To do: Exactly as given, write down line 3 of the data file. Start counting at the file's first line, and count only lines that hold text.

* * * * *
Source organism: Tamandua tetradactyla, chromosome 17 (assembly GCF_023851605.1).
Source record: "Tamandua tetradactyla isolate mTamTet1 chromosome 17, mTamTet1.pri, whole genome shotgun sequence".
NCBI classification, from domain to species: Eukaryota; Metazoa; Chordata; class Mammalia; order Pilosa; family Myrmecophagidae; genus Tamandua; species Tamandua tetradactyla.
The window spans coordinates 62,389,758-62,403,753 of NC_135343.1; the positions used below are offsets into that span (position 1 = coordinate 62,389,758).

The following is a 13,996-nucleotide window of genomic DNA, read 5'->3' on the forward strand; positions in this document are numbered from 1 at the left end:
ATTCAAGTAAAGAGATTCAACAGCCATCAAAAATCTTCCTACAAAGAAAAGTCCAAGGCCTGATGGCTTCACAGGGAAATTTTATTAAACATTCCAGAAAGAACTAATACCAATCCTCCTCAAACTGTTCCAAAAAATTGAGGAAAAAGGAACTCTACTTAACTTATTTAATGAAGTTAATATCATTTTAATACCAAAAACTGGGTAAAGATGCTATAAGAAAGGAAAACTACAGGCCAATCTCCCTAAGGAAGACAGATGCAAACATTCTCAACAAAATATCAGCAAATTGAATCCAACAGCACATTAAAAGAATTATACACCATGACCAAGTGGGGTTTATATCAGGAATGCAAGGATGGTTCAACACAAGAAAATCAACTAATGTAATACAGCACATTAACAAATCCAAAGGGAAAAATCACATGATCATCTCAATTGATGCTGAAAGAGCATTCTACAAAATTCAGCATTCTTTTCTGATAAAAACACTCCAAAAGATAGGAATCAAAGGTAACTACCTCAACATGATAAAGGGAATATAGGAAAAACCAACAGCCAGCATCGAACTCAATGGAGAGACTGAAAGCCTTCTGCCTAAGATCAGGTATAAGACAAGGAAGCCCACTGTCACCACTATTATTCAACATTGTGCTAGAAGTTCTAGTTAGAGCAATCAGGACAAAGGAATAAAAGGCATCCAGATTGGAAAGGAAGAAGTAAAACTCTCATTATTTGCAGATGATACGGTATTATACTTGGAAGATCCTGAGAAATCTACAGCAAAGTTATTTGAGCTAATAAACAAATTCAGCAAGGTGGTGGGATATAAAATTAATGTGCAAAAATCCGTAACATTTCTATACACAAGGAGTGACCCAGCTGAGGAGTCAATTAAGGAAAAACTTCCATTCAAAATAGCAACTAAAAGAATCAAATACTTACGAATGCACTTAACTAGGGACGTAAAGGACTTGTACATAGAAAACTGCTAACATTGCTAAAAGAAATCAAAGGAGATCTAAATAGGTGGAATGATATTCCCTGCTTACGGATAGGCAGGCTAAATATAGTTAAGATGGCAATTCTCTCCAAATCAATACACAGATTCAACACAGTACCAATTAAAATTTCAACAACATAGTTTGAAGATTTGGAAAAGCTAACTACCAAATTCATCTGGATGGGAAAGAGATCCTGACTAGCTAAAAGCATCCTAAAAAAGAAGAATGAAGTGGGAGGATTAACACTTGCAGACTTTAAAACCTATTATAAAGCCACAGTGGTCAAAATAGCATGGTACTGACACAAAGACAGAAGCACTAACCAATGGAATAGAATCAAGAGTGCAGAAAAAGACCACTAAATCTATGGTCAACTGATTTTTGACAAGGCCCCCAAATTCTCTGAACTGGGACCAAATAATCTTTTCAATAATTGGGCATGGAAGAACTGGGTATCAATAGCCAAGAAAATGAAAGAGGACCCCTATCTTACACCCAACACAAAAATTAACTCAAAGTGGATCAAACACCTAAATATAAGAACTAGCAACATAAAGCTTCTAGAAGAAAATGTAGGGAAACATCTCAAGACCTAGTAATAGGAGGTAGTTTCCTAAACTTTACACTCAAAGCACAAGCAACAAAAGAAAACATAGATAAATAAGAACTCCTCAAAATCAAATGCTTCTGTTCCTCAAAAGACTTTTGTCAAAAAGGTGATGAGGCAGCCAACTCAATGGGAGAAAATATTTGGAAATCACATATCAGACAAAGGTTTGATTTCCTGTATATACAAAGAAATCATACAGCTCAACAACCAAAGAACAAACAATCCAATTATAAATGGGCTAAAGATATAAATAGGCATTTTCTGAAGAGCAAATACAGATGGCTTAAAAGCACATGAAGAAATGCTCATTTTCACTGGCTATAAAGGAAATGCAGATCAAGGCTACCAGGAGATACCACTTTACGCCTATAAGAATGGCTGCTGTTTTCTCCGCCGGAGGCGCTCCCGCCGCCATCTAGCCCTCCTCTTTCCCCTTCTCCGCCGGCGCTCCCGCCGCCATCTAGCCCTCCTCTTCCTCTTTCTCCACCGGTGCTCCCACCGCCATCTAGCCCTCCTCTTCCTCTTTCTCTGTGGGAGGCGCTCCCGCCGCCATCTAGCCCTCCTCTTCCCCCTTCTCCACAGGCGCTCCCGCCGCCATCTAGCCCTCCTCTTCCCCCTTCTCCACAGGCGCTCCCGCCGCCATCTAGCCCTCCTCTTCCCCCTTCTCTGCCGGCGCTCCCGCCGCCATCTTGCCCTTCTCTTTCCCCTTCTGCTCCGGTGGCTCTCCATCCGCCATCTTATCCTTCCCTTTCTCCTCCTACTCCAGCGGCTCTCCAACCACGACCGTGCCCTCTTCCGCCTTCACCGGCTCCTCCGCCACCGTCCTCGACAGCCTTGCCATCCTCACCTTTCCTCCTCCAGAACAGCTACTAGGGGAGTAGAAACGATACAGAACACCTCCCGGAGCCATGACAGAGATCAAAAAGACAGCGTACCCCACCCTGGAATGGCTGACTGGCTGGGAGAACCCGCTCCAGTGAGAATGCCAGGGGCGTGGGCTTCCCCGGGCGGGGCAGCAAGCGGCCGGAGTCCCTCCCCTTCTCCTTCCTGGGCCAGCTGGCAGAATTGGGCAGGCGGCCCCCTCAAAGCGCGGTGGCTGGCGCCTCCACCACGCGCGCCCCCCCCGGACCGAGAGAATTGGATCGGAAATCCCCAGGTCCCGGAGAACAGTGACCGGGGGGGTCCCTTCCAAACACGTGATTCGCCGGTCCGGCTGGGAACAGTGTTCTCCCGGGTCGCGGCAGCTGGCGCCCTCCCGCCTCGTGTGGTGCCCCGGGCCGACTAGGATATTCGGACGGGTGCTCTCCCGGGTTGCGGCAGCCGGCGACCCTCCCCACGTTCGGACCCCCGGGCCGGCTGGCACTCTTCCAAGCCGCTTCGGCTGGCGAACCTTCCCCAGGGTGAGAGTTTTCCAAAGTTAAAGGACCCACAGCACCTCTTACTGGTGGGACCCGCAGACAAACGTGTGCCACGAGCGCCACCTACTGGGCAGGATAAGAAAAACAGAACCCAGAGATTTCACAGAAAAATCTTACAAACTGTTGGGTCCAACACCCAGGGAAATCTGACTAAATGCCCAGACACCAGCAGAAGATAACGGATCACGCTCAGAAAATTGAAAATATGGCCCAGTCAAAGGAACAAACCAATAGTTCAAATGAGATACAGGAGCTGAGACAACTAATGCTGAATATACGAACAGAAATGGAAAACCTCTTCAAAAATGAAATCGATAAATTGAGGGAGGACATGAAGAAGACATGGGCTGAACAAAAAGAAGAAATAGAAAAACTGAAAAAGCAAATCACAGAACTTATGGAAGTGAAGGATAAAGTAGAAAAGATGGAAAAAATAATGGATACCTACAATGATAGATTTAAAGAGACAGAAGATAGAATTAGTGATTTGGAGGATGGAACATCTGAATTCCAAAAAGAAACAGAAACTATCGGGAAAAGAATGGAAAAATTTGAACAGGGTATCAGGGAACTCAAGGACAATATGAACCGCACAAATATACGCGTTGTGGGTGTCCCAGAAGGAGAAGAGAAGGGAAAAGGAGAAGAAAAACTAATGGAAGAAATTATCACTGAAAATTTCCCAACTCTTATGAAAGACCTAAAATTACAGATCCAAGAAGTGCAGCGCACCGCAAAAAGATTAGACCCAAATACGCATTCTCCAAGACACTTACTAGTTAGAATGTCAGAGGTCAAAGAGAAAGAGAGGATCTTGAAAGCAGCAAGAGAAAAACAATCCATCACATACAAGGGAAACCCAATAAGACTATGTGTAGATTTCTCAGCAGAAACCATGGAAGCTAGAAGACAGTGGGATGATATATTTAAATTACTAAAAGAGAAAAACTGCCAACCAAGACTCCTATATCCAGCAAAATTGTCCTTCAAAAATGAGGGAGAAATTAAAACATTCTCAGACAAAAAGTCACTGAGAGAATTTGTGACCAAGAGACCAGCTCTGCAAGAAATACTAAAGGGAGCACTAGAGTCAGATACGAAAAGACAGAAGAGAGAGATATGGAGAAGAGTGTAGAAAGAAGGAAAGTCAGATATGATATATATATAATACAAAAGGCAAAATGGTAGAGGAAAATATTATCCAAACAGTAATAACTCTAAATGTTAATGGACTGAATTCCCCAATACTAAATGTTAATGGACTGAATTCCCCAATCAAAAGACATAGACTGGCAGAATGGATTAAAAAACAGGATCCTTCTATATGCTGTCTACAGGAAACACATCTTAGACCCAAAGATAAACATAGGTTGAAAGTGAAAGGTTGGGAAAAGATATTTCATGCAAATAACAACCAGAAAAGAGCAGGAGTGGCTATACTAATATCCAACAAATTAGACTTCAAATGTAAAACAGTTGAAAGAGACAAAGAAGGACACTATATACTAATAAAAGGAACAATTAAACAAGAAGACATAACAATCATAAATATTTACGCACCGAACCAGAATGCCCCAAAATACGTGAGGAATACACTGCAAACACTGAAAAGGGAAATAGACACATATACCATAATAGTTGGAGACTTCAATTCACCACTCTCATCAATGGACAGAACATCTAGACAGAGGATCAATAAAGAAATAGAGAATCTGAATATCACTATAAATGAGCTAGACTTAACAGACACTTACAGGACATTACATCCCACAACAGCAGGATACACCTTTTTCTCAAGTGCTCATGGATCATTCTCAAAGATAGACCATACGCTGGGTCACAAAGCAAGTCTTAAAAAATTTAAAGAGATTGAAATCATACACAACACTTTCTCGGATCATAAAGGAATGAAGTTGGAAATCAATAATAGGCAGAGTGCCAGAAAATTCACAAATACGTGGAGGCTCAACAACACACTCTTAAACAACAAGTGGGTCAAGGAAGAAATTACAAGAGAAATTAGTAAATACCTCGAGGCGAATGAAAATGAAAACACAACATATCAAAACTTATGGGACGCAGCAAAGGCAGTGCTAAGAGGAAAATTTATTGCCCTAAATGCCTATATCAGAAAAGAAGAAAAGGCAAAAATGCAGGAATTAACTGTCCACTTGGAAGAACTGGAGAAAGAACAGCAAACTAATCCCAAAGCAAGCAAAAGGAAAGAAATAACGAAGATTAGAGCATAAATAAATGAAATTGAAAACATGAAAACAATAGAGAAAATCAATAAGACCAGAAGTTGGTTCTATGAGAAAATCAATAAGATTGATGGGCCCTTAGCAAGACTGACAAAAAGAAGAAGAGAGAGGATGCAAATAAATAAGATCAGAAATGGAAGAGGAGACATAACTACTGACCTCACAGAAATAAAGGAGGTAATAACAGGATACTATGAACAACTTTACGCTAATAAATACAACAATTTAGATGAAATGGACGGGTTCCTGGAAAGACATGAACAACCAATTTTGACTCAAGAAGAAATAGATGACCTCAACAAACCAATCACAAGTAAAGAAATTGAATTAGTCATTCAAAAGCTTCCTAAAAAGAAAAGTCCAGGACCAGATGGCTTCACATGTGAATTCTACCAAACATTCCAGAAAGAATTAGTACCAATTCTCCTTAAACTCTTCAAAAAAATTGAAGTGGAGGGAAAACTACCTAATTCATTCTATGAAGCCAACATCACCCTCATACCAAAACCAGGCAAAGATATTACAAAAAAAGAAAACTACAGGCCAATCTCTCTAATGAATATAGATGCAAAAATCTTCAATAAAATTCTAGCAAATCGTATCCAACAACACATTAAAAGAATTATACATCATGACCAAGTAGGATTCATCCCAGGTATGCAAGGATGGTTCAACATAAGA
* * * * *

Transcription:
NCBI classification, from domain to species: Eukaryota; Metazoa; Chordata; class Mammalia; order Pilosa; family Myrmecophagidae; genus Tamandua; species Tamandua tetradactyla.